Video on Demand (VOD) technology essentially allows a person to watch any form of video when it is most suitable to him/her. There are two modes of VOD: steaming and download. In the former, the video is streamed from a video server while it is being viewed. The latter mode entails that the video is first fully downloaded to the user's system before it is viewed.
While streaming video has been around for several years, it hadn't really made an impact until recently, mainly due to the lack of bandwidth offered by mainstream Internet connections. However, with today's connection speeds, it is viable to offer various video media on demand over the Internet. This opens doors to various companies in the video industry, and concurrently also makes life difficult for other companies for example in the television industry.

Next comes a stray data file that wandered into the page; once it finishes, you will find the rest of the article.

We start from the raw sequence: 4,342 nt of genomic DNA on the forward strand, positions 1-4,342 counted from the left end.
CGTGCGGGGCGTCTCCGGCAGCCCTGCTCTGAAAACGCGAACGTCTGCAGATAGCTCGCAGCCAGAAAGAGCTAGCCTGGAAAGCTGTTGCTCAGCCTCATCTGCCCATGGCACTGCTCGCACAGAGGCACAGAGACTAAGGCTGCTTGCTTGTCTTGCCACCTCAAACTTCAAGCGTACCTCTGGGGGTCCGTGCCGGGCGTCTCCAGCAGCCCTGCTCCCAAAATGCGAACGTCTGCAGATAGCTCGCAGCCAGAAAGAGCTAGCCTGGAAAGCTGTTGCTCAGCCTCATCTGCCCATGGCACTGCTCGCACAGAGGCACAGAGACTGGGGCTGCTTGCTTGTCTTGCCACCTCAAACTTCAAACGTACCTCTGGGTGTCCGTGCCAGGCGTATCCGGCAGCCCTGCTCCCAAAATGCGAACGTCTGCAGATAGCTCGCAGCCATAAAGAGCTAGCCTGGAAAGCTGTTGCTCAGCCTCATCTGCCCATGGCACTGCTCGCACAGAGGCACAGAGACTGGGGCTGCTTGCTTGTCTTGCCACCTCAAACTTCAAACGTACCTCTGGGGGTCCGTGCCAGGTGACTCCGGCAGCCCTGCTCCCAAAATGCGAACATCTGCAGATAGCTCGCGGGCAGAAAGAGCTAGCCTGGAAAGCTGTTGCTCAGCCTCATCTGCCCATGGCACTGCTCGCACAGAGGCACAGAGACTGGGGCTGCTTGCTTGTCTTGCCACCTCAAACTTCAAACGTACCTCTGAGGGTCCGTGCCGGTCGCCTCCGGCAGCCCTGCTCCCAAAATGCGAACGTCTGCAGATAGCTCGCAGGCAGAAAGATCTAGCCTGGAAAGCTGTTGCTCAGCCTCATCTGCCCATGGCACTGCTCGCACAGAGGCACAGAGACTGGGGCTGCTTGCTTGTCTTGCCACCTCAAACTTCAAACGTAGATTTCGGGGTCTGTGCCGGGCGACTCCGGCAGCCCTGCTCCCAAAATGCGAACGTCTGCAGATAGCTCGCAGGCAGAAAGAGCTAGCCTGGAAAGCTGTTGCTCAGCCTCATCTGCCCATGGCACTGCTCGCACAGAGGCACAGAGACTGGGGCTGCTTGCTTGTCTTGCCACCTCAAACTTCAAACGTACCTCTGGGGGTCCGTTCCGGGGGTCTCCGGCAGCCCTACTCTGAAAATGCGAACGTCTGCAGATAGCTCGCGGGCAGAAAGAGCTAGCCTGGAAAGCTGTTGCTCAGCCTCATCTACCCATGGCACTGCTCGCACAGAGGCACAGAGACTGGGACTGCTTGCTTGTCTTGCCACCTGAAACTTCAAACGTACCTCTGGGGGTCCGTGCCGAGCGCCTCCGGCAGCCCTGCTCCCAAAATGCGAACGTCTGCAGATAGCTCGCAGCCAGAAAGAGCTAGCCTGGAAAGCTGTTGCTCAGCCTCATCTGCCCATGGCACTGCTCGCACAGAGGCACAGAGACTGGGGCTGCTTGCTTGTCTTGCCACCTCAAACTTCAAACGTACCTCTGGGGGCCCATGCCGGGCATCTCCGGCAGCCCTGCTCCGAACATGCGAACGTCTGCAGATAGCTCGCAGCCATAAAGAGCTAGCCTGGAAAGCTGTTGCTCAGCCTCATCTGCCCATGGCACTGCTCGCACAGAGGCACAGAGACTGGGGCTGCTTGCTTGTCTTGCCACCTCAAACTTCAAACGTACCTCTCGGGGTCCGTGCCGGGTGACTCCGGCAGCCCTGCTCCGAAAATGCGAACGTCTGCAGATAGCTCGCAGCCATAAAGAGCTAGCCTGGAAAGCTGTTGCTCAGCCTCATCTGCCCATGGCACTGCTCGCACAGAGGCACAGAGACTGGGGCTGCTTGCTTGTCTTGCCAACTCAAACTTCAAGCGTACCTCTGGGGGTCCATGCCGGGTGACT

Netflix is currently the largest online movie rental company in the United States. Last year it generated revenues of over $700,000. In order to keep up with current trends in IT and technology, Netflix is strongly looking into the option of also offering movies using VOD technology. This would strongly change their business model, but would greatly increase the scope of their business as they could also offer their service outside of the USA.
Recently the Association of Tennis Professionals (ATP) introduced a new website through which they offer streaming video of various events played throughout the world. The site is updated on a daily basis and the content is offered free of charge. Furthermore, all content is maintained in an archive for users to view in the future. The quality of the videos is near tv-quality on a reasonable Internet connection. This initiative by the ATP clearly scores points with the fans and simultaneously reduces the ATP's dependence on television companies to broadcast their media.
Contribution by Jasper
There was an interesting article on Frankwatching, a Dutch tech website, about the future of Cable TV. Might be usefull. Cable in the 21st century